Voas, M.G. & Rebay, I. Signal integration during development: insights from the Drosophila eye. Dev. Dyn. 229, 162–175 (2004).
Nusslein-Volhard, C. & Wieschaus, E. Mutations affecting segment number and polarity in Drosophila. Nature 287, 795–801 (1980).
Hammerschmidt, M., Brook, A. & McMahon, A.P. The world according to hedgehog. Trends Genet. 13, 14–21 (1997).
McMahon, A.P. More surprises in the Hedgehog signaling pathway. Cell 100, 185–188 (2000).
Outram, S.V., Varas, A., Pepicelli, C.V. & Crompton, T. Hedgehog signaling regulates differentiation from double-negative to double-positive thymocyte. Immunity 13, 187–197 (2000).
Shah, D.K. et al. Reduced thymocyte development in sonic hedgehog knockout embryos. J. Immunol. 172, 2296–2306 (2004).
Gutierrez-Frias, C. et al. Sonic hedgehog regulates early human thymocyte differentiation by counteracting the IL-7-induced development of CD34+ precursor cells. J. Immunol. 173, 5046–5053 (2004).
Sacedon, R. et al. Expression of hedgehog proteins in the human thymus. J. Histochem. Cytochem. 51, 1557–1566 (2003).
Zhang, X.M., Ramalho-Santos, M. & McMahon, A.P. Smoothened mutants reveal redundant roles for Shh and Ihh signaling including regulation of L/R asymmetry by the mouse node. Cell 105, 781–792 (2001).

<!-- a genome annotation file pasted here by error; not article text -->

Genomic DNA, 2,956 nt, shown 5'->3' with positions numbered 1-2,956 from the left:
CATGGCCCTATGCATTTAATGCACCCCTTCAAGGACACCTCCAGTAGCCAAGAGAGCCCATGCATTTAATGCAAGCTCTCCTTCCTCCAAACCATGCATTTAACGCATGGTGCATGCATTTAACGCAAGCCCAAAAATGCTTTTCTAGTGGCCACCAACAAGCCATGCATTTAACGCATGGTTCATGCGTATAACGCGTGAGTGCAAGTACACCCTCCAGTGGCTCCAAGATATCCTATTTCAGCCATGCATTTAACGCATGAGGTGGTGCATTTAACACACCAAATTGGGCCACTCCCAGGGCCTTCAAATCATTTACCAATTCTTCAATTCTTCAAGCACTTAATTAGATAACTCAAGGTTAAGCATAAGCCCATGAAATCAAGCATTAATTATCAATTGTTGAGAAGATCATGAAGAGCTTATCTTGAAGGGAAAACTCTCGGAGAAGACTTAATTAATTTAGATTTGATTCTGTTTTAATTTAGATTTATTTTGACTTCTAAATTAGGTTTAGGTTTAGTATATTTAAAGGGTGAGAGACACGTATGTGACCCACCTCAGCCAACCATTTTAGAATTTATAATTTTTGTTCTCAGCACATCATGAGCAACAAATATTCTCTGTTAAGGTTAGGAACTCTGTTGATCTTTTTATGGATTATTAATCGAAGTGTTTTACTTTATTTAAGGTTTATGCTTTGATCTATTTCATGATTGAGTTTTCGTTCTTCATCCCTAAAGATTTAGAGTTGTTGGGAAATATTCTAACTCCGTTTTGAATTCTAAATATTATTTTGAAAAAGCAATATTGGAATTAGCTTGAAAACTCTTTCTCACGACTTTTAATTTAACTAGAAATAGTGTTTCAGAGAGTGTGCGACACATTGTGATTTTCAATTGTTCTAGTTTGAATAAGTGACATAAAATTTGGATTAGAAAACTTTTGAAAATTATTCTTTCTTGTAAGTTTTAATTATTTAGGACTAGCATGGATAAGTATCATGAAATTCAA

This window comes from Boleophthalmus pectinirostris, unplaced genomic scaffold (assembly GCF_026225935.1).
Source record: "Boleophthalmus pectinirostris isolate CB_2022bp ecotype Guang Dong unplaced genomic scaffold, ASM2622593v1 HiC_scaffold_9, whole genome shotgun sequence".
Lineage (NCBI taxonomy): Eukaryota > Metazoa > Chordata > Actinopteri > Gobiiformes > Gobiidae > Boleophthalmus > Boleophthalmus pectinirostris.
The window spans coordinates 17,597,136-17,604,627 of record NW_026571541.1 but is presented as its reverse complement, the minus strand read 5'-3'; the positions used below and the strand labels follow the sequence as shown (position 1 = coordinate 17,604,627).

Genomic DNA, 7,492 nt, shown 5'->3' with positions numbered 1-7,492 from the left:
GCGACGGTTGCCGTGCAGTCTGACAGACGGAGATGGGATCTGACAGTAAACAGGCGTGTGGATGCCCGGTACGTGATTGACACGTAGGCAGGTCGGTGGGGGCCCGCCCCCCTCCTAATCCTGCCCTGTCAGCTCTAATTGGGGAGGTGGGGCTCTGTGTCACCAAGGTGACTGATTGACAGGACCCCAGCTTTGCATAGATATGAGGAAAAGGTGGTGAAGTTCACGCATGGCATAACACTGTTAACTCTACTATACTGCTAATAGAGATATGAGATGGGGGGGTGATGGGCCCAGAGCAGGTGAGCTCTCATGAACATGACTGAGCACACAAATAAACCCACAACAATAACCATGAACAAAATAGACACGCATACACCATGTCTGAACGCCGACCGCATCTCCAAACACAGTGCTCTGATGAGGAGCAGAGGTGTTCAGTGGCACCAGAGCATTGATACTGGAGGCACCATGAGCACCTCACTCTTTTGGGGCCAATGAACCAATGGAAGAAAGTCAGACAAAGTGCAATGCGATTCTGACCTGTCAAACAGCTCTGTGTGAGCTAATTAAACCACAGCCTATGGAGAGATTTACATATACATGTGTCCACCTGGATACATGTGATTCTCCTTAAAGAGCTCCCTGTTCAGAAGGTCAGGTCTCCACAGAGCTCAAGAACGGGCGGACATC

Long, F., Zhang, X.M., Karp, S., Yang, Y. & McMahon, A.P. Genetic manipulation of hedgehog signaling in the endochondral skeleton reveals a direct role in the regulation of chondrocyte proliferation. Development 128, 5099–5108 (2001).
Mao, X., Fujiwara, Y., Chapdelaine, A., Yang, H. & Orkin, S.H. Activation of EGFP expression by Cre-mediated excision in a new ROSA26 reporter mouse strain. Blood 97, 324–326 (2001).
Zuniga-Pflucker, J.C. T-cell development made simple. Nat. Rev. Immunol. 4, 67–72 (2004).
Taipale, J. et al. Effects of oncogenic mutations in Smoothened and Patched can be reversed by cyclopamine. Nature 406, 1005–1009 (2000).
Gu, H., Marth, J.D., Orban, P.C., Mossmann, H. & Rajewsky, K. Deletion of a DNA polymerase β gene segment in T cells using cell type-specific gene targeting. Science 265, 103–106 (1994).
Wolfer, A. et al. Inactivation of Notch 1 in immature thymocytes does not perturb CD4 or CD8 T cell development. Nat. Immunol. 2, 235–241 (2001).
Corcoran, R.B. & Scott, M.P. A mouse model for medulloblastoma and basal cell nevus syndrome. J. Neurooncol. 53, 307–318 (2001).
Bhardwaj, G. et al. Sonic hedgehog induces the proliferation of primitive human hematopoietic cells via BMP regulation. Nat. Immunol. 2, 172–180 (2001).
Ruiz i Altaba, A., Sanchez, P. & Dahmane, N. Gli and hedgehog in cancer: tumours, embryos and stem cells. Nat. Rev. Cancer 2, 361–372 (2002).
Zhang, Y. et al. A new function of BMP4: dual role for BMP4 in regulation of Sonic hedgehog expression in the mouse tooth germ. Development 127, 1431–1443 (2000).